Approved | | Comedy, Romance
Teddy Shaw, a bored New York office girl, goes to a camp in the Catskill Mountains for rest and finds Chick Kirkland.
In the original Broadway play, all the principle characters were Jewish. (In the early and mid 20th century, Catskill Mountain resorts like the one depicted in the story were vacation hot spots for East Coast Jews.) Because of anti-Semitism in America at the time, all references to Jewish-American culture (including the last names of many of the characters) were either removed or altered. For instance, in the adaptation process, the play's lead characters, Teddy Stern and Chick Kessler, were among a half dozen or so characters who were given names that were more Christian-sounding -- Teddy Shaw and Chick Kirkland. As Leonard Maltin puts it in his yearly movie guide: "[T]he original's satiric depiction of Jewish New Yorkers is completely homogenized."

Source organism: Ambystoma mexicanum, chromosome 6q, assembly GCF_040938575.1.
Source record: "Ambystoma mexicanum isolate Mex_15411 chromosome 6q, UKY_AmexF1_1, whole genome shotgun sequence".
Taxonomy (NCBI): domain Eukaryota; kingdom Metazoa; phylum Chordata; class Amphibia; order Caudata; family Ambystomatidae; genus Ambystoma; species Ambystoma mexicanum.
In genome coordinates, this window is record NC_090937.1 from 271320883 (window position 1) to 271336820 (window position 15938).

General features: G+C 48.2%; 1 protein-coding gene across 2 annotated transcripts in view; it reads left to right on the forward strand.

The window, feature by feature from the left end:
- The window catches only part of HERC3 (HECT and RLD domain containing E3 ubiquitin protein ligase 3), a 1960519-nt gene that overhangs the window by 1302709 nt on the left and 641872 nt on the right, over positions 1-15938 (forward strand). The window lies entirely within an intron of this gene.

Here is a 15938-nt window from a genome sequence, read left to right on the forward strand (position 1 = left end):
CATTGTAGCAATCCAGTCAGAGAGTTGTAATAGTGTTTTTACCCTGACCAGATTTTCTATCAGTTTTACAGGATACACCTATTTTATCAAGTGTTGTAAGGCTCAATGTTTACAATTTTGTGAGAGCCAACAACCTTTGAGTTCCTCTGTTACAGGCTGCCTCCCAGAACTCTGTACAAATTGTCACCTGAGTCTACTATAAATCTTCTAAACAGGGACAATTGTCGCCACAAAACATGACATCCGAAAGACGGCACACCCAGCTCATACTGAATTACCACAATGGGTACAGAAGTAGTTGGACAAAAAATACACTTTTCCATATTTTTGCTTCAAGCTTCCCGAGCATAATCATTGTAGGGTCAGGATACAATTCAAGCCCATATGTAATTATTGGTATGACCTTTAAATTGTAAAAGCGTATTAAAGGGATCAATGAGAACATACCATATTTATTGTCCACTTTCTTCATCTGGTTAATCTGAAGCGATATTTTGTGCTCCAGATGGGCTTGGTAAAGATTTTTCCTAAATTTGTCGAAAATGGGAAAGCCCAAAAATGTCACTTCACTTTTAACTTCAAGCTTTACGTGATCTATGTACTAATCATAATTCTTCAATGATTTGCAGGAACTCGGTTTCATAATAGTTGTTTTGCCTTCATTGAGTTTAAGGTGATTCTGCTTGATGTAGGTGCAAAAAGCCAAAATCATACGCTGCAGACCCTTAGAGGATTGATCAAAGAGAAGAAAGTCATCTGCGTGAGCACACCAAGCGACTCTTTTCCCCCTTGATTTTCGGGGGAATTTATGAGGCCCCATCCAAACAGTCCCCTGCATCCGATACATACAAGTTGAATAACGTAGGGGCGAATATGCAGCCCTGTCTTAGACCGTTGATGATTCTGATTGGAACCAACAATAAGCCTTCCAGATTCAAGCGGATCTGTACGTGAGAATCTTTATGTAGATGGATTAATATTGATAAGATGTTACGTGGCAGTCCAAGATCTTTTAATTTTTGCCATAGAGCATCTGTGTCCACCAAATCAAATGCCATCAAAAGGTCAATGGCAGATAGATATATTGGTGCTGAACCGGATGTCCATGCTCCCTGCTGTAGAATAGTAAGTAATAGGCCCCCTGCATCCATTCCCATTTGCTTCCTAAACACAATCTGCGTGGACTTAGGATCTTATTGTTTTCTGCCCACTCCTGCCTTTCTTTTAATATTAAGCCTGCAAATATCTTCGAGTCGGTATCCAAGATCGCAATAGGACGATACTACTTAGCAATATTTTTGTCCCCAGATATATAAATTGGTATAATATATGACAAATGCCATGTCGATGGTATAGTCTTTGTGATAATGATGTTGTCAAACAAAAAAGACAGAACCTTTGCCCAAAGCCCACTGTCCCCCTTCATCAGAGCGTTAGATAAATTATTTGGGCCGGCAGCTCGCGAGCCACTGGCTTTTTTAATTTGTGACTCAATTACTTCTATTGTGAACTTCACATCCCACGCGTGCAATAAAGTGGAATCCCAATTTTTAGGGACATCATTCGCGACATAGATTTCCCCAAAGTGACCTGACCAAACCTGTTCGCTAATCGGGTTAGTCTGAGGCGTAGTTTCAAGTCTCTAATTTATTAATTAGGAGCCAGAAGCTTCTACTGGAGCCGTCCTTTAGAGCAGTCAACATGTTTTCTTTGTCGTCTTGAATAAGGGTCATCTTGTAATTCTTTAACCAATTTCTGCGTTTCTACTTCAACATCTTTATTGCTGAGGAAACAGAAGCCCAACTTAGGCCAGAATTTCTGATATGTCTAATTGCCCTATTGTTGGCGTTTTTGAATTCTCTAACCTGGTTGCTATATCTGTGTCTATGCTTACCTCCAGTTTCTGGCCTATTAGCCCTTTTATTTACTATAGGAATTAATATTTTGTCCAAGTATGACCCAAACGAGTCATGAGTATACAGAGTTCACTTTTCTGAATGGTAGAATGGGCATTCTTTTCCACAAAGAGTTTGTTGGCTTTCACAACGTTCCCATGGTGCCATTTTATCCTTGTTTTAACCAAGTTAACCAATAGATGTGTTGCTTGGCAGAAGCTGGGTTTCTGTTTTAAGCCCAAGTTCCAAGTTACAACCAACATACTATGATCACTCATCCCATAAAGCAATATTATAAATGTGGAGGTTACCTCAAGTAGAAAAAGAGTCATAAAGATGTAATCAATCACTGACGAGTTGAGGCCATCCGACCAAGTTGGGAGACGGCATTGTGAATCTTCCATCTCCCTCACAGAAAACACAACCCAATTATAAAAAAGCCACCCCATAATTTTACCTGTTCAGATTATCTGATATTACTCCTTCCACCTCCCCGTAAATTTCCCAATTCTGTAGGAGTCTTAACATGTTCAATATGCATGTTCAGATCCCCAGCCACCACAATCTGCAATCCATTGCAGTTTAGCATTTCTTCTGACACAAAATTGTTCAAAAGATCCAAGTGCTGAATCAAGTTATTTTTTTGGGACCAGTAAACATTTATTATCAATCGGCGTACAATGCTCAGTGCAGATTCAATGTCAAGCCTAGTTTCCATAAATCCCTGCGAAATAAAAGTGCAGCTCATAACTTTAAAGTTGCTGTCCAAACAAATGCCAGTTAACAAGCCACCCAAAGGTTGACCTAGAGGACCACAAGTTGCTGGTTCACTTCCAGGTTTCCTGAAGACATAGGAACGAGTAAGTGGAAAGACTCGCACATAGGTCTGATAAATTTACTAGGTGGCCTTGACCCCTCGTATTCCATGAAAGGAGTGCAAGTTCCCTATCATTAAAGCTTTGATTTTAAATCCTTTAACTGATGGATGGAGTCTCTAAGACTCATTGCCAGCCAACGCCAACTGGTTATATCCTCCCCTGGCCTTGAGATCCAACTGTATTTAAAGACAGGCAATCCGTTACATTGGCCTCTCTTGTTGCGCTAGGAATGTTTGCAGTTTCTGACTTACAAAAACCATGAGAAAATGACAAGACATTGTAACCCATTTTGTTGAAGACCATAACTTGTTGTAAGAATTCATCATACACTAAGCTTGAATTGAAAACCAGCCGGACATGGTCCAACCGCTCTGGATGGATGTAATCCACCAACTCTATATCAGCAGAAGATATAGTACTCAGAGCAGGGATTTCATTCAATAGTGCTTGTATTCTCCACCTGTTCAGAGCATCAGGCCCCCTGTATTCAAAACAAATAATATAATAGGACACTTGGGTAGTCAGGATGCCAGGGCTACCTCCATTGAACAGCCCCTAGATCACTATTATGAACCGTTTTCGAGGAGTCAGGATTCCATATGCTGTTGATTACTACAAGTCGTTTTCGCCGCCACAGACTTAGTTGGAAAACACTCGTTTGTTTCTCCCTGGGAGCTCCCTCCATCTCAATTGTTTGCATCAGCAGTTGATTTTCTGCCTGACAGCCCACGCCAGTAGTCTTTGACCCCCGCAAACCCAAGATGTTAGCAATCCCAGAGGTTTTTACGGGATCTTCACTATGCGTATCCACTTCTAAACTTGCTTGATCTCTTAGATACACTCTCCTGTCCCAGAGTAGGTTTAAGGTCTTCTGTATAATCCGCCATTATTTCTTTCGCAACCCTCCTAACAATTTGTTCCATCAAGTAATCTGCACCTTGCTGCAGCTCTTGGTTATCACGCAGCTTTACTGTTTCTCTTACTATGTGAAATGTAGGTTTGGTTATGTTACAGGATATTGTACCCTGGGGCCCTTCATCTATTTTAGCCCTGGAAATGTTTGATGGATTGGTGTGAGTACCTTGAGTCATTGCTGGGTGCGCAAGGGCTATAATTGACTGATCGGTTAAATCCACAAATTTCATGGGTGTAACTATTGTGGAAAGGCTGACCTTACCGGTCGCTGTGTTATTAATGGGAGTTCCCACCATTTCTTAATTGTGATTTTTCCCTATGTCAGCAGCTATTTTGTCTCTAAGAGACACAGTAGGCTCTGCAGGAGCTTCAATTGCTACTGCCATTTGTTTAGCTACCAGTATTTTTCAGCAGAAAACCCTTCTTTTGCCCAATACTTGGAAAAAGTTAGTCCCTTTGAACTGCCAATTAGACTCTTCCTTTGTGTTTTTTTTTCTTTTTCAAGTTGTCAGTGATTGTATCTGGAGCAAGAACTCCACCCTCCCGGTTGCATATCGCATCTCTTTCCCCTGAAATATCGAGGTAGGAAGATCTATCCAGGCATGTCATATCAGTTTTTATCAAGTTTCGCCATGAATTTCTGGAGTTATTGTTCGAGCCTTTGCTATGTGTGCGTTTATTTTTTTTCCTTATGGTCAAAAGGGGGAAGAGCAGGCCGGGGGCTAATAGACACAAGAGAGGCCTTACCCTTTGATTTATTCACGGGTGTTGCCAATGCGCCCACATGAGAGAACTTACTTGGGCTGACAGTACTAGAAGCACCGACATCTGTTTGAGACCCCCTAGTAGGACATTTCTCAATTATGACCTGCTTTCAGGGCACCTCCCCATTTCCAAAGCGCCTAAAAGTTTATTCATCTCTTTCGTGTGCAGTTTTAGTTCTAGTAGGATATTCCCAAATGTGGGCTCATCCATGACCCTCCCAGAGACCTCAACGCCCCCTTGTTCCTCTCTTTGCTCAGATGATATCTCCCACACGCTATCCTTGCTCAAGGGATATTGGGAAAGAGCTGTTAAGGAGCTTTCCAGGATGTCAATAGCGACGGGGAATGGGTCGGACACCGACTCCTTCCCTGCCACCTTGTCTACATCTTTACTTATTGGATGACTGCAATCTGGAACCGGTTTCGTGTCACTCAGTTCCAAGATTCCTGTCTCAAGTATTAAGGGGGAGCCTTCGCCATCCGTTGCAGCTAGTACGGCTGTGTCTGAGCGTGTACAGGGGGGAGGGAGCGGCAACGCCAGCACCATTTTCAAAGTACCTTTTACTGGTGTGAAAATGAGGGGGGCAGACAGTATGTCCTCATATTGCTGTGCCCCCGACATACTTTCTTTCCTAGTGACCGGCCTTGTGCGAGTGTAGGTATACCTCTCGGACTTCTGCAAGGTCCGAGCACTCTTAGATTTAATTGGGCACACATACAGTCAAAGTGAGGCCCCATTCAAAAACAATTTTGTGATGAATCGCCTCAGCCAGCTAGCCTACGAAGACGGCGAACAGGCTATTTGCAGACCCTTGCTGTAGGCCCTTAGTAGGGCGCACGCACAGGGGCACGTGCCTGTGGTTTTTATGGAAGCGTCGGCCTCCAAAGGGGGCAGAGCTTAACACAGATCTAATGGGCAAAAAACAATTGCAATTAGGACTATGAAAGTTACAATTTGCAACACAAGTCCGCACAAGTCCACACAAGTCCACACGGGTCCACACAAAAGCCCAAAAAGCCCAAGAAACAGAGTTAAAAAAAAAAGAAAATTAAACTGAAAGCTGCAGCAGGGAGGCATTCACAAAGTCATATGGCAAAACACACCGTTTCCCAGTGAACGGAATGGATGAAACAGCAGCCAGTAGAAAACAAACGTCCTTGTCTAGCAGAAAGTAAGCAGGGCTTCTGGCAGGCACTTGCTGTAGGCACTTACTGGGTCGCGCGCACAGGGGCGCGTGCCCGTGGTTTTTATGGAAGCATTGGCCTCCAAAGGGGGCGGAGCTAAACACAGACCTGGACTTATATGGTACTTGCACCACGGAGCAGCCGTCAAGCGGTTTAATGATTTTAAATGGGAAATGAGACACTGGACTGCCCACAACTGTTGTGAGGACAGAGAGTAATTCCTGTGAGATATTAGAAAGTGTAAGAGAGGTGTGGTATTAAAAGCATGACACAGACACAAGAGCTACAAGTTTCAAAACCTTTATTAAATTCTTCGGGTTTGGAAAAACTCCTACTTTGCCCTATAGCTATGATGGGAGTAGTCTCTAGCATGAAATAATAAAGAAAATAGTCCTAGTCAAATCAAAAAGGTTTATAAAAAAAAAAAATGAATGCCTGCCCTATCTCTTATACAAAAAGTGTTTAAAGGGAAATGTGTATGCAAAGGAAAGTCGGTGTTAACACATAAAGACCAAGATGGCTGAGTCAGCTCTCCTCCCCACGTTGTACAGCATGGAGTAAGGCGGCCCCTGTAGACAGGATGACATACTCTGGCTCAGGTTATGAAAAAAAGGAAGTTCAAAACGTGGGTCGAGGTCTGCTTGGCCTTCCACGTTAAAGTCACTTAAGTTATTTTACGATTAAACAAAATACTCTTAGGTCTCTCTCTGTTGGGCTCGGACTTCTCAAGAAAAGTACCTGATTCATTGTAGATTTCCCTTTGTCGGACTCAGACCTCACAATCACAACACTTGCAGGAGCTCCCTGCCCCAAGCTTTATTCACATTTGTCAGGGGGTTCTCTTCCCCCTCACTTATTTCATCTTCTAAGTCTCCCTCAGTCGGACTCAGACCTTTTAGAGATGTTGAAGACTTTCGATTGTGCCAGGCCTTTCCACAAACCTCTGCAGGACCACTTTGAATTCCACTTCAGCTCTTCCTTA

Oh, the food here is unbearable. I just had them change my liver.
In the final dining room scene, Teddy refers to Emil multiple times as EE-mul, but Emil refers to himself as AY-mul. Both are accepted pronunciations of the name (though neither is consistent with its feminine counterpart, Emily), but a single pronunciation should have been agreed on for the film.